Sometimes, being a parent also means being wrong. We all like to think that we make good, sound judgments, especially where our children are concerned. Well, being a parent also means that you are human and you do, like it or not, make mistakes.
I am far from a perfect father. I have made many mistakes and been wrong many times. Likely, this is a pattern that repeat itself. Not on purpose, but, no doubt, it will. When I am wrong, I can admit it. Sometimes, though, it is hard to do so, especially when one thinks one is doing the right thing.
Recently, my fifteen year son missed quite a bit of time from high school due to illness. My son has an autoimmune issue that causes him to get sick frequently and it generally takes him longer to recover. In the past, he has been very diligent about making up his work and staying on top of his grades.
Chase is a wonderful son. Pretty responsible and is one who knows right from wrong. I credit his late mother and grandfather with much of his character. I like to think I had a hand in there as well. He doesn’t drink, do drugs, run around with out letting us know where he is and, most important, has empathy, something many young adults sorely lack.
Given his responsible nature, we decided not to hound him (as we have in the past) about making up his work and doing what he can to stay current at school. Unfortunately, he didn’t do as well as we had assumed he would and he fell behind. As a result, his grades faltered.
Naturally, I felt partly responsible for this…I should have been monitoring him more than I did. That said, he should have kept up. The work he was missing was not that much, but I thought that his teachers would not allow or could not allow him to make it up. Well, they did and he finished within a weeks time. As he was grounded until he made it up, he had a lot of incentive. At the end of the week, he had made it up. Since then, my wife and I have been checking the web site where the teachers post his grades, assignments, etc.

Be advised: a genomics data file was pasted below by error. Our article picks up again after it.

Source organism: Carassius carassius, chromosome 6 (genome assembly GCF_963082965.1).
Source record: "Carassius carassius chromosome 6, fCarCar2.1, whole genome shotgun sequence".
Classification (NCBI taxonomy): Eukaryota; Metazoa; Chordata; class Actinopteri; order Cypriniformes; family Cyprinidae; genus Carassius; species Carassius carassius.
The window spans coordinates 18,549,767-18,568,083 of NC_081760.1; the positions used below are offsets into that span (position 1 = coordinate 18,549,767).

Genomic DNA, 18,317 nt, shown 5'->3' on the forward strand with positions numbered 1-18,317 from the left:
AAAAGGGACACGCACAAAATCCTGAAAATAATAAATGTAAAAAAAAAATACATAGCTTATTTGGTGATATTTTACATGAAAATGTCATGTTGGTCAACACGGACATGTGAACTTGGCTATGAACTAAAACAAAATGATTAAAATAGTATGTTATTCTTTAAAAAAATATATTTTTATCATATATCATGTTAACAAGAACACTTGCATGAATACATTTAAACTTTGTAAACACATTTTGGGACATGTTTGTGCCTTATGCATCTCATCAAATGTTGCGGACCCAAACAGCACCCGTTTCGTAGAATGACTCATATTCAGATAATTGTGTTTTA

Once again, he got sick and missed a few days. As a result, his grades in three classes plummeted and, suddenly, there were assignments – some from the previous nine weeks – showed up as missing. I confronted him about them and he told me that he had already done much of it and that the teachers had not yet entered his grades. I, however, did not believe him and thought he was just telling me what he thought I would want to hear.
So, I fired off some emails to the teachers involved. I got responses. Now, before I go on, let me say that I do, in fact, trust my son. When he was grounded, I did not take physical possession of his computer or iPhone. I knew that he would do I told him. I knew that he respects us enough to follow our rules and instructions. This knowledge, however, seemed to elude me for a moment.
Sure enough, the teachers had accepted and graded most of the work (some of it requires him to be at the school, which he is doing) but had not entered it into the school’s system.
Imagine how small I felt. I had got so worked up over the poor grades that I forgot who my son was and assumed the worst. Not only had I, indirectly, let my son know that I had not trusted him, I believed a freaking web site over my kid’s word. I felt absolutely horrible. I did apologize to him, but it seems inadequate. How do I convey to my son that I do trust him, yet take the results on a screen to heart more than his words? Simple. Just don’t believe the damned screen.
So, I was wrong. So wrong here. I should trust that my son is still on top of things and just use the web site for guidance and not gospel. As for grades, maybe we should not put as high of importance on them that we forget the ones who are attaining those grades.